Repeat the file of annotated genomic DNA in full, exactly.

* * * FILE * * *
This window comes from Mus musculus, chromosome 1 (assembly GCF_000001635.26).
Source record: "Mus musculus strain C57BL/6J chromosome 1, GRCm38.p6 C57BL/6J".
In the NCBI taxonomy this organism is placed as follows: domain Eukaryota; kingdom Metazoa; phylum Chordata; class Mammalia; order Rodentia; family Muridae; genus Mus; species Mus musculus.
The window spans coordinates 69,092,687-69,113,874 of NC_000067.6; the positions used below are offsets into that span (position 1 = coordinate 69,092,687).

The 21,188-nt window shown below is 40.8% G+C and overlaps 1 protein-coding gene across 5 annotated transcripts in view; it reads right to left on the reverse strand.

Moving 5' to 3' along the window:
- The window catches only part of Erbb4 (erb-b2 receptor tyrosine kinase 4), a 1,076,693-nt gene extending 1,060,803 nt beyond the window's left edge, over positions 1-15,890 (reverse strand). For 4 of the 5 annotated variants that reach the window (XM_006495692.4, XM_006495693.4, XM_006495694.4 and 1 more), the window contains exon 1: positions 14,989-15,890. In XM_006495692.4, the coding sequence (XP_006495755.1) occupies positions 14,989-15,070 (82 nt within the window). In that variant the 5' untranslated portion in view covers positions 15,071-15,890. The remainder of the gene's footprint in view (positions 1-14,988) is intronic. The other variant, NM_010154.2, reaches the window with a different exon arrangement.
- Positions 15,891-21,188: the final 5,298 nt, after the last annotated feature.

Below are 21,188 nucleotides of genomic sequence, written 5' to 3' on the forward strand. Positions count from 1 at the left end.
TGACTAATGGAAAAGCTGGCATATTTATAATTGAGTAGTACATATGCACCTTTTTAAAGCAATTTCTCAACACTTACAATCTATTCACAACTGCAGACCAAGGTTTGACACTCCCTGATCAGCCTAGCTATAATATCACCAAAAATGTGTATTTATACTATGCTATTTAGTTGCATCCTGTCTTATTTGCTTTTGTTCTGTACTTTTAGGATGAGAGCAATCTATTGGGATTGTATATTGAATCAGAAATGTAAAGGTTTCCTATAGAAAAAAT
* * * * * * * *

This window comes from Mus musculus, chromosome 1 (assembly GCF_000001635.26).
Source record: "Mus musculus strain C57BL/6J chromosome 1, GRCm38.p6 C57BL/6J".
In the NCBI taxonomy this organism is placed as follows: domain Eukaryota; kingdom Metazoa; phylum Chordata; class Mammalia; order Rodentia; family Muridae; genus Mus; species Mus musculus.
The window spans coordinates 69,092,687-69,113,874 of NC_000067.6; the positions used below are offsets into that span (position 1 = coordinate 69,092,687).

The 21,188-nt window shown below is 40.8% G+C and overlaps 1 protein-coding gene across 5 annotated transcripts in view; it reads right to left on the reverse strand.

Moving 5' to 3' along the window:
- The window catches only part of Erbb4 (erb-b2 receptor tyrosine kinase 4), a 1,076,693-nt gene extending 1,060,803 nt beyond the window's left edge, over positions 1-15,890 (reverse strand). For 4 of the 5 annotated variants that reach the window (XM_006495692.4, XM_006495693.4, XM_006495694.4 and 1 more), the window contains exon 1: positions 14,989-15,890. In XM_006495692.4, the coding sequence (XP_006495755.1) occupies positions 14,989-15,070 (82 nt within the window). In that variant the 5' untranslated portion in view covers positions 15,071-15,890. The remainder of the gene's footprint in view (positions 1-14,988) is intronic. The other variant, NM_010154.2, reaches the window with a different exon arrangement.
- Positions 15,891-21,188: the final 5,298 nt, after the last annotated feature.

Below are 21,188 nucleotides of genomic sequence, written 5' to 3' on the forward strand. Positions count from 1 at the left end.
TGACTAATGGAAAAGCTGGCATATTTATAATTGAGTAGTACATATGCACCTTTTTAAAGCAATTTCTCAACACTTACAATCTATTCACAACTGCAGACCAAGGTTTGACACTCCCTGATCAGCCTAGCTATAATATCACCAAAAATGTGTATTTATACTATGCTATTTAGTTGCATCCTGTCTTATTTGCTTTTGTTCTGTACTTTTAGGATGAGAGCAATCTATTGGGATTGTATATTGAATCAGAAATGTAAAGGTTTCCTATAGAAAAAAT